Facts you probably didn’t know about our Solar System
Ever since the beginning of civilization, the curious nature inherent only to mankind has been one of the main catalysts of it’s progress. Through centuries, man has been on a mission to understand the world around himself better, and to tailor it to his needs. The results of that are the accomplishments we see around us every day, across all walks of life, on each step we take, everywhere we go, even if sometimes we aren’t not aware of it. Countless technological inventions and advancements have made our lives easier and simpler, or at least helped to shoulder the burden carried by the previous generations. Mankind has been on a neverending quest for knowledge and information, a fact that is best mirrored in its fascination with: space.
On this occasion, we won’t be travelling to distant galaxies. Instead, we will stay within the limits of our own Solar System. Many of you already know a great deal about it’s basic properties, or at the very least, can name the planets that belong to it. That may be so, but there are still so many fascinating facts that have escaped us, and we’ll take a much closer look at some them.
Eight Planets and New Solar System Designations
Source: http://apod.nasa.gov/apod; Credit: International Astronomical Union
1. Jupiter has the largest ocean of any planet in our Solar system.
Being five times further from the sun than the Earth, it has kept a very high ammount of helium and hydrogen after it was formed. Moreover, those two elements are the building blocks of Jupiter. Studies have shown that not only is this the largest ocean known to us, within the Solar System, but also the deepest: approximately 40,000 kilometers deep, which roughly matches the Earth’s circumference!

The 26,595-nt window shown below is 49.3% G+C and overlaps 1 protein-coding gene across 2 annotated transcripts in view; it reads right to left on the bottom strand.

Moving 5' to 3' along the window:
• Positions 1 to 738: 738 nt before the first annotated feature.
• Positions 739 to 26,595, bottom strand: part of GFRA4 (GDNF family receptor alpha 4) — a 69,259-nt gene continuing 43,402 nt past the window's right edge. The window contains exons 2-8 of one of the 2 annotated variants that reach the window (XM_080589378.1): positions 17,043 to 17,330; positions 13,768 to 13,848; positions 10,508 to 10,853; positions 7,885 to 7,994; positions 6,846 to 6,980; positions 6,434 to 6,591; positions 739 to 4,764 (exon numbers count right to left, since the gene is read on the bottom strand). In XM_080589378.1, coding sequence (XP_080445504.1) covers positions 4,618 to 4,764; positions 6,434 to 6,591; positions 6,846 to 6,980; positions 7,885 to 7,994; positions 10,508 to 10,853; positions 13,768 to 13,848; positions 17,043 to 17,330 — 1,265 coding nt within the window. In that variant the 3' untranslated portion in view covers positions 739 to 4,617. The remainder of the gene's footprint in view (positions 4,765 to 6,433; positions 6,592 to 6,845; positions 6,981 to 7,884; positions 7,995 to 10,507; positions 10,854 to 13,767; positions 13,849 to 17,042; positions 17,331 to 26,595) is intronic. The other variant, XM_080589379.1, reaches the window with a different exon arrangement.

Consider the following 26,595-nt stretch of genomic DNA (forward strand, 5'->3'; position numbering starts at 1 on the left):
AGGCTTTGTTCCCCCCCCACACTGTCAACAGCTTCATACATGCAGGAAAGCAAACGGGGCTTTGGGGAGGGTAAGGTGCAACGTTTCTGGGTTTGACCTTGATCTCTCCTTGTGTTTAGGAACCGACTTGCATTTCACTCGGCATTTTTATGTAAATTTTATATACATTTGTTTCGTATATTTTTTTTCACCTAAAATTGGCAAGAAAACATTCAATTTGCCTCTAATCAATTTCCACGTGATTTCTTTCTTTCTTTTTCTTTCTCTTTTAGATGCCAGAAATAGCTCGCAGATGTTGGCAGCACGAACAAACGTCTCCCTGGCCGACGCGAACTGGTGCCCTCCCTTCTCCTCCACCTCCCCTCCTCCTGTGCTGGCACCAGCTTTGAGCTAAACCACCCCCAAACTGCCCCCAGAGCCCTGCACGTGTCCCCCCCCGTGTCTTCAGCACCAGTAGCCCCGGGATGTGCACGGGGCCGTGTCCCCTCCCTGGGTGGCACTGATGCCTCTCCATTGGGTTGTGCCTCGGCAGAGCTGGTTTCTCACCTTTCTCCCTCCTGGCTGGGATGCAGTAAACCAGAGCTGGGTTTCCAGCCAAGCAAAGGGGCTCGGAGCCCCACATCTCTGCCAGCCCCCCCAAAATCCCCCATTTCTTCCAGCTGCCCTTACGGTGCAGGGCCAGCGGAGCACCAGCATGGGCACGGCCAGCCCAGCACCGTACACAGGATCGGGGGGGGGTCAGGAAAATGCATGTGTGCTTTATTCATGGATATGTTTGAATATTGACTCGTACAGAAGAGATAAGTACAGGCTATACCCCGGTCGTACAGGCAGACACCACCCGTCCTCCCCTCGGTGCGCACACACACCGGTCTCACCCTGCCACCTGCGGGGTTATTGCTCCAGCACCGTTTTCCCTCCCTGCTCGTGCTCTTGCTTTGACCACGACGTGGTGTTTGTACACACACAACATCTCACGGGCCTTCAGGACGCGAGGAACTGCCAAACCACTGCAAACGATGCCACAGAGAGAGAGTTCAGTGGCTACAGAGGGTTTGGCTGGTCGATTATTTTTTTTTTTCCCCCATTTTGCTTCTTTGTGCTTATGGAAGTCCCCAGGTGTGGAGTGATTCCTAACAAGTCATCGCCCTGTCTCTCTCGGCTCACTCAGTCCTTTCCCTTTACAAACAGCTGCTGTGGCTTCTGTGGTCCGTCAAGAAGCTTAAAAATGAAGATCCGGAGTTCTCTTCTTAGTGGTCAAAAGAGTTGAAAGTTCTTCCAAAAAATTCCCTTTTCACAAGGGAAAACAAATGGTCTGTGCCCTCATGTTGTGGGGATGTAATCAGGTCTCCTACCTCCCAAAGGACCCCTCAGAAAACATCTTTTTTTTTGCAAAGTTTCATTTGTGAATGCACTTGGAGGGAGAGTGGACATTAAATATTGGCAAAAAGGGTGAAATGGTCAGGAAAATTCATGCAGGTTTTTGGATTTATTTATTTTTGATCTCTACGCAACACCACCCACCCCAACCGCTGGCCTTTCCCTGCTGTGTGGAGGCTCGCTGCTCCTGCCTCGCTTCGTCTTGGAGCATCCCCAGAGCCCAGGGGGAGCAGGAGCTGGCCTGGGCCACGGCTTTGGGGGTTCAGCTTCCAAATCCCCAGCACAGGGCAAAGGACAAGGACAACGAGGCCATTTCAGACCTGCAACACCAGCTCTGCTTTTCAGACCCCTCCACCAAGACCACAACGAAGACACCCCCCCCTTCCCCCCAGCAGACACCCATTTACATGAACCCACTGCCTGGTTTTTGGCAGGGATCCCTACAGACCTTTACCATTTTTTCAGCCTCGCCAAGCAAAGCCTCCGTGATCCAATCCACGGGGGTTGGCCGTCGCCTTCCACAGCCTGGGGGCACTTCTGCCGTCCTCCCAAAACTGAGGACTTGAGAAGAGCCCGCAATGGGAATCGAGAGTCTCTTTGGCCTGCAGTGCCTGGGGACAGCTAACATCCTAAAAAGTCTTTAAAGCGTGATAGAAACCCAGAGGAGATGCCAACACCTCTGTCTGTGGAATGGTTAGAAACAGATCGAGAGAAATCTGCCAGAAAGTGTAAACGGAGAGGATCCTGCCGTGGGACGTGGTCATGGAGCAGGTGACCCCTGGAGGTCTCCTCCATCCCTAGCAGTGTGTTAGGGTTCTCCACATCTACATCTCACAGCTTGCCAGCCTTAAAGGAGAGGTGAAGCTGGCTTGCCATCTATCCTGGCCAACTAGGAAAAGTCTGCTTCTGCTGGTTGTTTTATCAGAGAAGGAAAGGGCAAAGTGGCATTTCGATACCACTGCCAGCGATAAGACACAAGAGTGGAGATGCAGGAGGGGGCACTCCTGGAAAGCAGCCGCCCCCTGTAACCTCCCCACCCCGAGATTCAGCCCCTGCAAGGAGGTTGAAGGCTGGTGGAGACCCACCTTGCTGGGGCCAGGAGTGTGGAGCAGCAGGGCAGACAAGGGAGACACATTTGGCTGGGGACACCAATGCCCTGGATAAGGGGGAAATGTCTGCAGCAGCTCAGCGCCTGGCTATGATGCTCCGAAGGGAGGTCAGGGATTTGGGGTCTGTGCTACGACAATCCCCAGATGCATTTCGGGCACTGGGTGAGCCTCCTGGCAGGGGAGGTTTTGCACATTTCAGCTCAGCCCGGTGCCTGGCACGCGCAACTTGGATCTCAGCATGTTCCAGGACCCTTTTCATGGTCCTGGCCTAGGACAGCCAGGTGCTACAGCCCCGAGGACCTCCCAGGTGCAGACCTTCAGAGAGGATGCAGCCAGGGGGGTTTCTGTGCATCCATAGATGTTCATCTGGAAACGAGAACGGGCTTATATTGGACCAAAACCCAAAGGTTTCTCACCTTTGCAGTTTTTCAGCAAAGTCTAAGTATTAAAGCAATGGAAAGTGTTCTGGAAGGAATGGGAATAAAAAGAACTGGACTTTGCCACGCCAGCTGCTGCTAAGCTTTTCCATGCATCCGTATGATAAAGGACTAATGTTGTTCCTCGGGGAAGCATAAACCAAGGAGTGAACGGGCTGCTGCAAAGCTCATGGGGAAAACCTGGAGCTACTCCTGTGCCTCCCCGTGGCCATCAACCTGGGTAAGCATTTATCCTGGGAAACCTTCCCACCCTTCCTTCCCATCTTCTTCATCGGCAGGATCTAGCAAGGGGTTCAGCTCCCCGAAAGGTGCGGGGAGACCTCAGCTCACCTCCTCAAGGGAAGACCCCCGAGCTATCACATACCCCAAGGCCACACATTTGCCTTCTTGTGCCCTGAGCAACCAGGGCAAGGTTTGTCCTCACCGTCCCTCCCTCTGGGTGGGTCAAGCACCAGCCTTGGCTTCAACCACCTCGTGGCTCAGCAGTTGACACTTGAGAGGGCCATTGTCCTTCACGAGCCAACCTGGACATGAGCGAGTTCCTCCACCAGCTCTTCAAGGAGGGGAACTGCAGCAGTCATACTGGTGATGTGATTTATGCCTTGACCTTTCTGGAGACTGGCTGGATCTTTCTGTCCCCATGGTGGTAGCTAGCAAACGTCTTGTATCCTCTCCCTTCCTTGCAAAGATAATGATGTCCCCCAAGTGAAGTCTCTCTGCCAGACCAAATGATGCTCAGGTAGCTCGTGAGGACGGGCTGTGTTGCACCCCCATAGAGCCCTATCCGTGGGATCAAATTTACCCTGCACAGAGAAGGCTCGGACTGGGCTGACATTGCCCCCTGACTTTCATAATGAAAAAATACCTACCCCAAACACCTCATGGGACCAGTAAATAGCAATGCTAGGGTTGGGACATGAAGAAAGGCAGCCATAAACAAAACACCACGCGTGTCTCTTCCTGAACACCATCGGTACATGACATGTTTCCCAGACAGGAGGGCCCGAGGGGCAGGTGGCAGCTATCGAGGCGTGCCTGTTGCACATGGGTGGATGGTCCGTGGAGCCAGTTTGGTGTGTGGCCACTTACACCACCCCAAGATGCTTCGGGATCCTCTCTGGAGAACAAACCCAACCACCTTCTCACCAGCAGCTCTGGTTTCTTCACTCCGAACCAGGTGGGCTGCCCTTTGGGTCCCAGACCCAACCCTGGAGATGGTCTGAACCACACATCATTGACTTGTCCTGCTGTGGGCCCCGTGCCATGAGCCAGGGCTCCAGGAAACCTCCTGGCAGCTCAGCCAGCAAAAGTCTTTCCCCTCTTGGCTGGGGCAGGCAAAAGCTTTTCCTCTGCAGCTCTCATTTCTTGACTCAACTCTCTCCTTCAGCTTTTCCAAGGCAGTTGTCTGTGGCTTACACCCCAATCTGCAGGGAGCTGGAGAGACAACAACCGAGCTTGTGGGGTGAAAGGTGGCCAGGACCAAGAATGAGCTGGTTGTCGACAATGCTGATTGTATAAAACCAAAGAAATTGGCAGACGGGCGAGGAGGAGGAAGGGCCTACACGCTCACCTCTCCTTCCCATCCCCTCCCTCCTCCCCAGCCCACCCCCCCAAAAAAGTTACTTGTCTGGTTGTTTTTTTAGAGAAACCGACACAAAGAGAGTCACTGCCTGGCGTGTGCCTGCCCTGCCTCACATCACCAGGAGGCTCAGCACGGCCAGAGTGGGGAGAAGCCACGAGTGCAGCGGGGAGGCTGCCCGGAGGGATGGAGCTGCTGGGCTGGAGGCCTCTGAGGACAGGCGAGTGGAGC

2. Earth is not the only astronomical object in our Solar system to have a liquid ocean.
Surprisingly, the honor goes to one of Jupiter’s moons, Europa. Although covered with ice, it is suspected to have a liquid ocean beneath its surface, at a depth of about 100 kilometers. Some evidence suggests that Europa’s oceans contain magnesium chloride, a salt that can be found in Earth’s oceans as well. This makes Europa the first place to explore in the search for evidence of life, outside of our planet.
3. Saturn isn’t the only planet with rings.
Of course, the first thing that springs to our minds when somebody mentions Saturn, is the image of its rings, which usually consist of rocks, ice, dust, and various other particles. All of the larger planets also have rings around them, including Jupiter and Neptune, even though they cannot be seen from Earth. In fact, even Uranus has rings, nine bright ones to be exact, and several other fainter ones, none of which can be seen due to the distance.
Of course, all of this goes to show how immense and vast space actually is, given that our Solar System is considered small in terms of size, by astronomical standards. That may be a good comparison of how small the volume of our knowledge is, when it comes to space, but that is also the reason it will never stop fascinating us.